Nobel Prize winner says life on Mars not proven

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The Independent Online
A Belgian Nobel Prize-winning biologist has cast doubts on Nasa's claims that it has discovered evidence of life on Mars.

Christian de Duve, an expert on life in the universe, said the evidence presented by Nasa scientists at a news conference on Wednesday was far from conclusive.

"Just because organic substances were found on a meteorite that is supposed to have come from Mars does not mean they were formed on Mars by living organisms," said Mr de Duve.

"The scientists were very cautious in saying there could be other interpretations. But they did participate in the show, which was obviously stage-managed by Nasa ... Would this have happened if this was not an election year in the US?"

A human mission to Mars is a long-term goal of the US space programme, but Nasa says any long-duration mission would have to follow the building of an $27bn international space station - not expected to be completed until 2002.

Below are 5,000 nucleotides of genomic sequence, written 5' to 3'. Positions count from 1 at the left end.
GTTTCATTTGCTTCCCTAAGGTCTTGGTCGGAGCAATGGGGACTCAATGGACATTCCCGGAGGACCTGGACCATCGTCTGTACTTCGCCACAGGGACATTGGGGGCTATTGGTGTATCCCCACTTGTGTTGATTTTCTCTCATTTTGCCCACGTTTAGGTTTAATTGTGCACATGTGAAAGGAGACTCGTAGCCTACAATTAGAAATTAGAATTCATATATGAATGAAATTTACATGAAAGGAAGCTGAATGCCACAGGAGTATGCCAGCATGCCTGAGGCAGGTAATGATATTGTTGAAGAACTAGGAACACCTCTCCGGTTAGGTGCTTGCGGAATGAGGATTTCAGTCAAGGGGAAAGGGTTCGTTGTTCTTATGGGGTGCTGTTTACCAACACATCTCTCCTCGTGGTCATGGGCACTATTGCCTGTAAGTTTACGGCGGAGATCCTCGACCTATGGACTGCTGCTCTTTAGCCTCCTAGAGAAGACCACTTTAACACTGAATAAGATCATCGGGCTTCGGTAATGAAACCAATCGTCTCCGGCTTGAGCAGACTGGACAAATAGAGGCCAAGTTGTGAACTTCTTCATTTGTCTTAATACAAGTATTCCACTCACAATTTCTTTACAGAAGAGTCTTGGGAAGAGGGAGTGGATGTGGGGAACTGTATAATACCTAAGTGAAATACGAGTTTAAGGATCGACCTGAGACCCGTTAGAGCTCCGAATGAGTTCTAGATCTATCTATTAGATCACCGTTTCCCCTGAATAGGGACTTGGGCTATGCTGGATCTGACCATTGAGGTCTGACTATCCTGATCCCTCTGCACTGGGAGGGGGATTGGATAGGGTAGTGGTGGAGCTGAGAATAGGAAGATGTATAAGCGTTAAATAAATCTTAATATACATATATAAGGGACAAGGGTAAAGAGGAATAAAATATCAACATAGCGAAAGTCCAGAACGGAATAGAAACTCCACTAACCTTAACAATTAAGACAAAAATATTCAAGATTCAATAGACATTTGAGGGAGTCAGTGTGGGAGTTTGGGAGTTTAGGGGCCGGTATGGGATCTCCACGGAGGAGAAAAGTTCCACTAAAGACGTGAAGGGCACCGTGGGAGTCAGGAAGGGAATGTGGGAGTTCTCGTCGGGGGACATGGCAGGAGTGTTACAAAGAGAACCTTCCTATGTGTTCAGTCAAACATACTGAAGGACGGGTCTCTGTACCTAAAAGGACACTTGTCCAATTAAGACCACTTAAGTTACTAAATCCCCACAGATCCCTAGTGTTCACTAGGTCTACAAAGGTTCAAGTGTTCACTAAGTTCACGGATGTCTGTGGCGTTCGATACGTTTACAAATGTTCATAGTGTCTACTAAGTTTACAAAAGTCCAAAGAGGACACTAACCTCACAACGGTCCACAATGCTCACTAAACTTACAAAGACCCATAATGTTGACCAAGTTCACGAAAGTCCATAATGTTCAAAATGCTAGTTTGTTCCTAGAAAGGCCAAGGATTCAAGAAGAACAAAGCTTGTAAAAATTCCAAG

Scientists say, however, that humans will have to travel to Mars to confirm the theories about extraterrestrial life. "I feel in my stomach, my guts, that we have a great potential to do it, and in the end we will probably send people there, "said Nasa administrator Daniel Goldin. The US plans to send 10 unmanned probes to Mars over the next 10 years, he said.

In the UK, science and technology minister, Ian Taylor, said Britain could contribute "a wealth of expertise" in space research and technology. Equipment being built in Oxford will be part of Nasa's 1998 Mars Survey orbiter, which will investigate the layered structure of Mars' atmosphere, such as its temperature, water vapour, and dust content.

Some of the exploration spacecraft will have to include robotic-rovers that can examine the surface of the planet. Underground samples appear increasingly important because of the requirement of water for life on Mars, according to David McKay, a Nasa scientist who has studied Martian meteorites.

"At some point in Mars' history things went bad ... the atmosphere mostly disappeared and the surface water too," he said. "The question is, what happened to this early life? One view is that that early life went underground and may still be there ... the only way we'll know is to go there."

While parts of the space station have been built, none has been put into orbit, and the programme has been a favourite target of budget-cutters in Congress. Space community experts estimated in 1989 that the cost of a human mission to Mars could be as much as $500m.